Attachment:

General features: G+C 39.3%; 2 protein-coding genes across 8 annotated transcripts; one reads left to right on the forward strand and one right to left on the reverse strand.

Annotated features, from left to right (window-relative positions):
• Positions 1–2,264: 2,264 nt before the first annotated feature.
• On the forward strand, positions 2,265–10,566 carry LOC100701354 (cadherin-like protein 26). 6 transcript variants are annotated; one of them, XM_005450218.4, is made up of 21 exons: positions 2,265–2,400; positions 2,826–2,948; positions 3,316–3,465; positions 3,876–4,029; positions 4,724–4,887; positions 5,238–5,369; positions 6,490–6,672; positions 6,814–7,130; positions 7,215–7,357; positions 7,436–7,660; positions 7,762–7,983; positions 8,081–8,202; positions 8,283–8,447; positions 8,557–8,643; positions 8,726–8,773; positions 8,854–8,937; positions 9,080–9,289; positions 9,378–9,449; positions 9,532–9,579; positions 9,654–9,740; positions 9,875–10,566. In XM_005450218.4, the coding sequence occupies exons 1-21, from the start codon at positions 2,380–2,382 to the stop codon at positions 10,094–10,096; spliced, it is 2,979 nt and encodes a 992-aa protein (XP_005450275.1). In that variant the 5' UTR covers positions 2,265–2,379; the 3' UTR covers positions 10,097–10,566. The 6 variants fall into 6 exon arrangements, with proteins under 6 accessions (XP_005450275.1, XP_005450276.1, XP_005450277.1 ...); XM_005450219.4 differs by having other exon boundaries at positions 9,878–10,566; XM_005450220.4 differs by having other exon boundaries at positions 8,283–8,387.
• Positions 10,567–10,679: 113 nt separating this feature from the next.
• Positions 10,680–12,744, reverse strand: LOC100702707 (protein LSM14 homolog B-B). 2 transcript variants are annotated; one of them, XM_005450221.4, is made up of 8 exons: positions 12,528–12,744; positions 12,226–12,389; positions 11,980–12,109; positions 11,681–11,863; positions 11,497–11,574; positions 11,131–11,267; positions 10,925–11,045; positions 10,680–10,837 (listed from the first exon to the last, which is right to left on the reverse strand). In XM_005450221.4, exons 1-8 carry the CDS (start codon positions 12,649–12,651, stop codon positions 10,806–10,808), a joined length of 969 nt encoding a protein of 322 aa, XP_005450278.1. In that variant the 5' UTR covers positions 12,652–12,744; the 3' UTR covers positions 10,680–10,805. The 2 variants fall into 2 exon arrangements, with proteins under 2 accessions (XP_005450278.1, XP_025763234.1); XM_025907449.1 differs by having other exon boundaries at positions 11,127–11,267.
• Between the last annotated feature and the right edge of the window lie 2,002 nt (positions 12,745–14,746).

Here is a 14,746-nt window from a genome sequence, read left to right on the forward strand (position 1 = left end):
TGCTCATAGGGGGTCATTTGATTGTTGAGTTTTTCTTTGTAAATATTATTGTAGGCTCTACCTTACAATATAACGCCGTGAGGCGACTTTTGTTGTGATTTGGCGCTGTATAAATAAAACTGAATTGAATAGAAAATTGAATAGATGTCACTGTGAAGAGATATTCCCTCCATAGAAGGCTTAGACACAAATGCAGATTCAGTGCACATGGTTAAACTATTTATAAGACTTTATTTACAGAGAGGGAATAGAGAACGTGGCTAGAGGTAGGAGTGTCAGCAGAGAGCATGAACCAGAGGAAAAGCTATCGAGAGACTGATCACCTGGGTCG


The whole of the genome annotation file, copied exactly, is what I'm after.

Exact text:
General features: G+C 39.3%; 2 protein-coding genes across 8 annotated transcripts; one reads left to right on the forward strand and one right to left on the reverse strand.

Annotated features, from left to right (window-relative positions):
• Positions 1–2,264: 2,264 nt before the first annotated feature.
• On the forward strand, positions 2,265–10,566 carry LOC100701354 (cadherin-like protein 26). 6 transcript variants are annotated; one of them, XM_005450218.4, is made up of 21 exons: positions 2,265–2,400; positions 2,826–2,948; positions 3,316–3,465; positions 3,876–4,029; positions 4,724–4,887; positions 5,238–5,369; positions 6,490–6,672; positions 6,814–7,130; positions 7,215–7,357; positions 7,436–7,660; positions 7,762–7,983; positions 8,081–8,202; positions 8,283–8,447; positions 8,557–8,643; positions 8,726–8,773; positions 8,854–8,937; positions 9,080–9,289; positions 9,378–9,449; positions 9,532–9,579; positions 9,654–9,740; positions 9,875–10,566. In XM_005450218.4, the coding sequence occupies exons 1-21, from the start codon at positions 2,380–2,382 to the stop codon at positions 10,094–10,096; spliced, it is 2,979 nt and encodes a 992-aa protein (XP_005450275.1). In that variant the 5' UTR covers positions 2,265–2,379; the 3' UTR covers positions 10,097–10,566. The 6 variants fall into 6 exon arrangements, with proteins under 6 accessions (XP_005450275.1, XP_005450276.1, XP_005450277.1 ...); XM_005450219.4 differs by having other exon boundaries at positions 9,878–10,566; XM_005450220.4 differs by having other exon boundaries at positions 8,283–8,387.
• Positions 10,567–10,679: 113 nt separating this feature from the next.
• Positions 10,680–12,744, reverse strand: LOC100702707 (protein LSM14 homolog B-B). 2 transcript variants are annotated; one of them, XM_005450221.4, is made up of 8 exons: positions 12,528–12,744; positions 12,226–12,389; positions 11,980–12,109; positions 11,681–11,863; positions 11,497–11,574; positions 11,131–11,267; positions 10,925–11,045; positions 10,680–10,837 (listed from the first exon to the last, which is right to left on the reverse strand). In XM_005450221.4, exons 1-8 carry the CDS (start codon positions 12,649–12,651, stop codon positions 10,806–10,808), a joined length of 969 nt encoding a protein of 322 aa, XP_005450278.1. In that variant the 5' UTR covers positions 12,652–12,744; the 3' UTR covers positions 10,680–10,805. The 2 variants fall into 2 exon arrangements, with proteins under 2 accessions (XP_005450278.1, XP_025763234.1); XM_025907449.1 differs by having other exon boundaries at positions 11,127–11,267.
• Between the last annotated feature and the right edge of the window lie 2,002 nt (positions 12,745–14,746).

Here is a 14,746-nt window from a genome sequence, read left to right on the forward strand (position 1 = left end):
TGCTCATAGGGGGTCATTTGATTGTTGAGTTTTTCTTTGTAAATATTATTGTAGGCTCTACCTTACAATATAACGCCGTGAGGCGACTTTTGTTGTGATTTGGCGCTGTATAAATAAAACTGAATTGAATAGAAAATTGAATAGATGTCACTGTGAAGAGATATTCCCTCCATAGAAGGCTTAGACACAAATGCAGATTCAGTGCACATGGTTAAACTATTTATAAGACTTTATTTACAGAGAGGGAATAGAGAACGTGGCTAGAGGTAGGAGTGTCAGCAGAGAGCATGAACCAGAGGAAAAGCTATCGAGAGACTGATCACCTGGGTCG